In light of all the negative press that pesticides in our foods have received lately, it’s time to take evasive action if you haven’t done so already.
According to a May 5 New York Times Op-Ed piece by Nicholas Kristof, The President’s Cancer Panel has recommended we “Give preference to food grown without pesticides, chemical fertilizers and growth hormones.” A May 15 article in the Wall Street Journal discussed a recent study showing a possible link between pesticide exposure and ADHD. “Children with higher levels had increased chances of having ADHD, attention-deficit hyperactivity disorder, a common problem that causes students to have trouble in school.”
What can consumers do to avoid pesticides?
1. Buy organic whenever possible and where is matters most. We all have finite resources, so try to choose organic varities of the 12 most highly sprayed fruits and vegetables. Download the pocket-sized Shopper’s Guide to Pesticides listing the Dirty Dozen and Clean 15 to help guide your organic vs. conventional purchases.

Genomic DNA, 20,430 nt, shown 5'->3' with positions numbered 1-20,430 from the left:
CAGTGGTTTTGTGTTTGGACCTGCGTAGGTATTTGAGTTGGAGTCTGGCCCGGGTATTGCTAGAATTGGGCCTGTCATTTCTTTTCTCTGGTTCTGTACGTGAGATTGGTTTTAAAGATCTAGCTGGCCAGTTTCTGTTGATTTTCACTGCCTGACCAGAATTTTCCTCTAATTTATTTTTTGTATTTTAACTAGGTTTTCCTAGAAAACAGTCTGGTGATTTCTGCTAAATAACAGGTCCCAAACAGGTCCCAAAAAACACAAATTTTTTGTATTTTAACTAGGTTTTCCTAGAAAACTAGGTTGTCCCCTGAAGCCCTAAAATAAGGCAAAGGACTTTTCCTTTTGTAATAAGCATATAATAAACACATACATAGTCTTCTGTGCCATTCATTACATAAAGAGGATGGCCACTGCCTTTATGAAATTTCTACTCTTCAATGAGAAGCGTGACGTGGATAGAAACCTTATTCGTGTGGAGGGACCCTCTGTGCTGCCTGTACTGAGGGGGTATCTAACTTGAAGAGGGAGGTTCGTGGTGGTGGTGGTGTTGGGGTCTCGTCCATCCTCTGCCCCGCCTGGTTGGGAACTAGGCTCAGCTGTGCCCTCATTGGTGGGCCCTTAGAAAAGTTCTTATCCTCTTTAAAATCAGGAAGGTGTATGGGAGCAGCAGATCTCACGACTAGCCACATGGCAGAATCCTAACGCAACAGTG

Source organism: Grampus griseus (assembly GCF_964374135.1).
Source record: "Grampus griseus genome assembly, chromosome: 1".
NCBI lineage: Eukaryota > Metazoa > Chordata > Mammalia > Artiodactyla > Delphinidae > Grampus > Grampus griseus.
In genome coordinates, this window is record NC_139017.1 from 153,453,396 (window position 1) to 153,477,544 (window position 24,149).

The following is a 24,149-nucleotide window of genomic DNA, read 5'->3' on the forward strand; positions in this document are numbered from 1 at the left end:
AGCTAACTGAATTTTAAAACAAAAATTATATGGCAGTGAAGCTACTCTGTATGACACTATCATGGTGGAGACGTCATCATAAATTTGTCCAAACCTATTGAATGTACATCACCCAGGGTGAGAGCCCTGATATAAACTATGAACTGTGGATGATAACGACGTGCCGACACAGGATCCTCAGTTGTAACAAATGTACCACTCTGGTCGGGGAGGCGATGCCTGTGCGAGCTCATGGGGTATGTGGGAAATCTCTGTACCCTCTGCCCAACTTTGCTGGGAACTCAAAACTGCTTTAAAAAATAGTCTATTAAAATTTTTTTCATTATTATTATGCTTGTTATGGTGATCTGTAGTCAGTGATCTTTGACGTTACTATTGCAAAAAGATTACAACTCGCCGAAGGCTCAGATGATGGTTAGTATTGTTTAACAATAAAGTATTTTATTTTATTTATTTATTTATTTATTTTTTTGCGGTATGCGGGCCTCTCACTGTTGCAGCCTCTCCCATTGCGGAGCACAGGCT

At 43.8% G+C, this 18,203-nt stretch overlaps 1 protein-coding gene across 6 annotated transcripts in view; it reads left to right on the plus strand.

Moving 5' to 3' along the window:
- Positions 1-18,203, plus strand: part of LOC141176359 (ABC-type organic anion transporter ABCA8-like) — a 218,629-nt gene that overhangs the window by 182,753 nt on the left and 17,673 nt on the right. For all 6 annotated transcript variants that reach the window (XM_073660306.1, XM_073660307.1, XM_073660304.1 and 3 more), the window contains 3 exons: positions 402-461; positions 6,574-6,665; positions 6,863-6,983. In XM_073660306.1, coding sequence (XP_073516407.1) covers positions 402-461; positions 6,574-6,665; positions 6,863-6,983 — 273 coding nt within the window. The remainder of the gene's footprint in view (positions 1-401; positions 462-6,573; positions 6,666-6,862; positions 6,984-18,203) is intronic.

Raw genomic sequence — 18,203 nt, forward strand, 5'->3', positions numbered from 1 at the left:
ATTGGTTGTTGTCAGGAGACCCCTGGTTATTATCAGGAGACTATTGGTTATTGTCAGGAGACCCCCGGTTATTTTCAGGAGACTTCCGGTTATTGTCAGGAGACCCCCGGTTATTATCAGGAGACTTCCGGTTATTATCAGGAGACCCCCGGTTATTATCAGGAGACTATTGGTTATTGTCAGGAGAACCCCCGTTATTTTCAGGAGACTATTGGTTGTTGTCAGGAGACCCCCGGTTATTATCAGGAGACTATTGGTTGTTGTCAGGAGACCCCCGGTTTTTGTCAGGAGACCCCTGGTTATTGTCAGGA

2. The next best choice after organic is IPM-grown. Integrated Pest Management practices differ by farmer, but stress the avoidance of routine spraying and emphasize preventing crop damage while creating “the least possible hazard to people, property, and the environment” . Farmers’ markets around the county have opened, or will open soon, and this is a great chance to get to know your farmers face-to-face. If you find they haven’t sprayed or only sprayed with organic products, this is an excellent choice.
3. Rinse and peel any conventionally-grown fruits and vegetables to reduce, but not eliminate pesticide residue.
4. Grown your own! If you’re just starting out, lettuces grow quickly and strawberries are a low-maintenance perennial that self seed. Visit a farmers’ market or Gilbertie’s Herb Gardens to buy your organic strawberry plants.